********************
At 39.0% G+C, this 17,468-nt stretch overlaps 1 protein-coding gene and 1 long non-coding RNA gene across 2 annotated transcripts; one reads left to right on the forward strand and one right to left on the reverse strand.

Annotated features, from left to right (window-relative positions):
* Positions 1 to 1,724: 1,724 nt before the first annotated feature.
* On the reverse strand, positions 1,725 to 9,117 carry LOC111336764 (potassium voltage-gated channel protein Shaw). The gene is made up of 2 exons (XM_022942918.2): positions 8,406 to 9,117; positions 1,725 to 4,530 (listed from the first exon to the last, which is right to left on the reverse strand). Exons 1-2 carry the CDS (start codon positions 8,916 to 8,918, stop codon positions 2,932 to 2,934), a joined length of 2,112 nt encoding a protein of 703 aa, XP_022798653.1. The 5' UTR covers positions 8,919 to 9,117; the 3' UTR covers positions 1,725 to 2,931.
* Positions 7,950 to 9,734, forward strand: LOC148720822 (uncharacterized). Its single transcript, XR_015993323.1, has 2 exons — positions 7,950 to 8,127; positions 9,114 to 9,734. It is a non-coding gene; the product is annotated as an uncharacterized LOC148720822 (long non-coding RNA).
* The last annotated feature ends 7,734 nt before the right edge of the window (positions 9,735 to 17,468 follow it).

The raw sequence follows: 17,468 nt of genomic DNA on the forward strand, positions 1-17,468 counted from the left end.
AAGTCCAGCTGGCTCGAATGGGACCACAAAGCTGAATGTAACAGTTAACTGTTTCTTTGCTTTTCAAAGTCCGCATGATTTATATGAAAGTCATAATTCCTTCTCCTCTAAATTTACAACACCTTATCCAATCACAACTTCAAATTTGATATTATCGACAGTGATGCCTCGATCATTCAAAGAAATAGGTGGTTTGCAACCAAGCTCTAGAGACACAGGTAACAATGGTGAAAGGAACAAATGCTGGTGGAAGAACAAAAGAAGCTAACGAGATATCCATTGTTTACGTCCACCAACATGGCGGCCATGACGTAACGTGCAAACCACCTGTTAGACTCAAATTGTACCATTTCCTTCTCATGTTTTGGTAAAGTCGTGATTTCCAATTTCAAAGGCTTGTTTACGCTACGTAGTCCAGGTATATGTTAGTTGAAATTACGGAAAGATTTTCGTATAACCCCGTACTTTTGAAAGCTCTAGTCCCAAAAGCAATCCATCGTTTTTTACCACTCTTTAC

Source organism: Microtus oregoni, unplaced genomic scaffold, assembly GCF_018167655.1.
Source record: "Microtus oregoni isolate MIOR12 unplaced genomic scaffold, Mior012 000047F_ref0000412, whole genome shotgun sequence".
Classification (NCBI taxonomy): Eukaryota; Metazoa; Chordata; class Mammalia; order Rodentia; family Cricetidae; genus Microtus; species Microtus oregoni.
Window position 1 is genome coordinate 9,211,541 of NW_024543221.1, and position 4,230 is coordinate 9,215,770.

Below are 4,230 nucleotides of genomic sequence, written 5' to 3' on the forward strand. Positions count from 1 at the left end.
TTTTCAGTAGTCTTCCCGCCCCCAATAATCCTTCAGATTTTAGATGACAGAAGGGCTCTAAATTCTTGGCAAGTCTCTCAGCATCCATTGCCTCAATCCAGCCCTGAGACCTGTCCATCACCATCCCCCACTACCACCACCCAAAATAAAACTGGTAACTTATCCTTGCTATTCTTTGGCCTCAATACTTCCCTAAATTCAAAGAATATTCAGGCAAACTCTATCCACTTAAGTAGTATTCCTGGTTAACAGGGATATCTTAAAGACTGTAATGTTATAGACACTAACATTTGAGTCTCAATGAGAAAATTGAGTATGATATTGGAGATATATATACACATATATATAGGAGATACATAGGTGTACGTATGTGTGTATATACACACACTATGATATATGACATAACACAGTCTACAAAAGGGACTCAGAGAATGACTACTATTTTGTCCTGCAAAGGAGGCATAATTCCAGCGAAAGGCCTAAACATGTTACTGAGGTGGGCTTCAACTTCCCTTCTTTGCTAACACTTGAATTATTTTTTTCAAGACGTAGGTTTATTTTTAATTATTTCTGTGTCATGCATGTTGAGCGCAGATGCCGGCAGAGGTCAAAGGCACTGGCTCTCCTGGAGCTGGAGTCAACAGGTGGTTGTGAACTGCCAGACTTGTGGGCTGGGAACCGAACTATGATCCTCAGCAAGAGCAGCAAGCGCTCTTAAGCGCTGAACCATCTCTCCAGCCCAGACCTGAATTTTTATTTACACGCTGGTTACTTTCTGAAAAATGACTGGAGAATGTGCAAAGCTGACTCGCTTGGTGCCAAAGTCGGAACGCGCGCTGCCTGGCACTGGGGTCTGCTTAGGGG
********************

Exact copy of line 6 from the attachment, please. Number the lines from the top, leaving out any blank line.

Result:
* The last annotated feature ends 7,734 nt before the right edge of the window (positions 9,735 to 17,468 follow it).